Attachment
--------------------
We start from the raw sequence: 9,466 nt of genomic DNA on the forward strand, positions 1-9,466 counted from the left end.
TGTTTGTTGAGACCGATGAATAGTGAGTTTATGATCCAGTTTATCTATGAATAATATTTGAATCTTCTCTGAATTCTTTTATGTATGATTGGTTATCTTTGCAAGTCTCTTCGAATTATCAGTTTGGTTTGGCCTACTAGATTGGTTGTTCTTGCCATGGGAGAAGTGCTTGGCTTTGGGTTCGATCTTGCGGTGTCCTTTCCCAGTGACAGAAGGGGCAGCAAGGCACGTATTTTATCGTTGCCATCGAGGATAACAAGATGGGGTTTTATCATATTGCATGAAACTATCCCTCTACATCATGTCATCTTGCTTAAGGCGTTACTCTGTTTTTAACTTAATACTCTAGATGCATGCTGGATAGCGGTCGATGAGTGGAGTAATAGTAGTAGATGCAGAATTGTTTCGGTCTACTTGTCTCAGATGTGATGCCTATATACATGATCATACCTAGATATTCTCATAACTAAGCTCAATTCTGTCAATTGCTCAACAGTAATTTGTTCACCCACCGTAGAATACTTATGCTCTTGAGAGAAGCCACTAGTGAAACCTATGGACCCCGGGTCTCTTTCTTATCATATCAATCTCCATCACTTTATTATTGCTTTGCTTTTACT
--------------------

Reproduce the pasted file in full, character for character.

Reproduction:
We start from the raw sequence: 9,466 nt of genomic DNA on the forward strand, positions 1-9,466 counted from the left end.
TGTTTGTTGAGACCGATGAATAGTGAGTTTATGATCCAGTTTATCTATGAATAATATTTGAATCTTCTCTGAATTCTTTTATGTATGATTGGTTATCTTTGCAAGTCTCTTCGAATTATCAGTTTGGTTTGGCCTACTAGATTGGTTGTTCTTGCCATGGGAGAAGTGCTTGGCTTTGGGTTCGATCTTGCGGTGTCCTTTCCCAGTGACAGAAGGGGCAGCAAGGCACGTATTTTATCGTTGCCATCGAGGATAACAAGATGGGGTTTTATCATATTGCATGAAACTATCCCTCTACATCATGTCATCTTGCTTAAGGCGTTACTCTGTTTTTAACTTAATACTCTAGATGCATGCTGGATAGCGGTCGATGAGTGGAGTAATAGTAGTAGATGCAGAATTGTTTCGGTCTACTTGTCTCAGATGTGATGCCTATATACATGATCATACCTAGATATTCTCATAACTAAGCTCAATTCTGTCAATTGCTCAACAGTAATTTGTTCACCCACCGTAGAATACTTATGCTCTTGAGAGAAGCCACTAGTGAAACCTATGGACCCCGGGTCTCTTTCTTATCATATCAATCTCCATCACTTTATTATTGCTTTGCTTTTACT